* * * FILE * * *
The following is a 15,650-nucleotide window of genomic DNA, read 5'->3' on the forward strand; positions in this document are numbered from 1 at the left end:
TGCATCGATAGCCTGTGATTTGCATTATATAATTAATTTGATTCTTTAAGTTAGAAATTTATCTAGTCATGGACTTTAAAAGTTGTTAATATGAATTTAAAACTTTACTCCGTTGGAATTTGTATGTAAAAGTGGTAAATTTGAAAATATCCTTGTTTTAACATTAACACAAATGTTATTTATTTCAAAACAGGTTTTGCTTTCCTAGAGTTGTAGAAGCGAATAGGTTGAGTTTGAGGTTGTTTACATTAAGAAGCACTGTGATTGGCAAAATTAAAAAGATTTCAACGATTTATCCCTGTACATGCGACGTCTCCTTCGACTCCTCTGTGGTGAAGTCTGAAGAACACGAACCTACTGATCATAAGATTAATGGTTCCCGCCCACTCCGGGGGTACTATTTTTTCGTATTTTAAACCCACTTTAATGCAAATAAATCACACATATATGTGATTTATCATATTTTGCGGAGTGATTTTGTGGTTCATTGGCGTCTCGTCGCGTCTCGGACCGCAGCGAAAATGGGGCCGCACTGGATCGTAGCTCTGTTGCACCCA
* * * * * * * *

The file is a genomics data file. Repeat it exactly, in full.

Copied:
The following is a 15,650-nucleotide window of genomic DNA, read 5'->3' on the forward strand; positions in this document are numbered from 1 at the left end:
TGCATCGATAGCCTGTGATTTGCATTATATAATTAATTTGATTCTTTAAGTTAGAAATTTATCTAGTCATGGACTTTAAAAGTTGTTAATATGAATTTAAAACTTTACTCCGTTGGAATTTGTATGTAAAAGTGGTAAATTTGAAAATATCCTTGTTTTAACATTAACACAAATGTTATTTATTTCAAAACAGGTTTTGCTTTCCTAGAGTTGTAGAAGCGAATAGGTTGAGTTTGAGGTTGTTTACATTAAGAAGCACTGTGATTGGCAAAATTAAAAAGATTTCAACGATTTATCCCTGTACATGCGACGTCTCCTTCGACTCCTCTGTGGTGAAGTCTGAAGAACACGAACCTACTGATCATAAGATTAATGGTTCCCGCCCACTCCGGGGGTACTATTTTTTCGTATTTTAAACCCACTTTAATGCAAATAAATCACACATATATGTGATTTATCATATTTTGCGGAGTGATTTTGTGGTTCATTGGCGTCTCGTCGCGTCTCGGACCGCAGCGAAAATGGGGCCGCACTGGATCGTAGCTCTGTTGCACCCA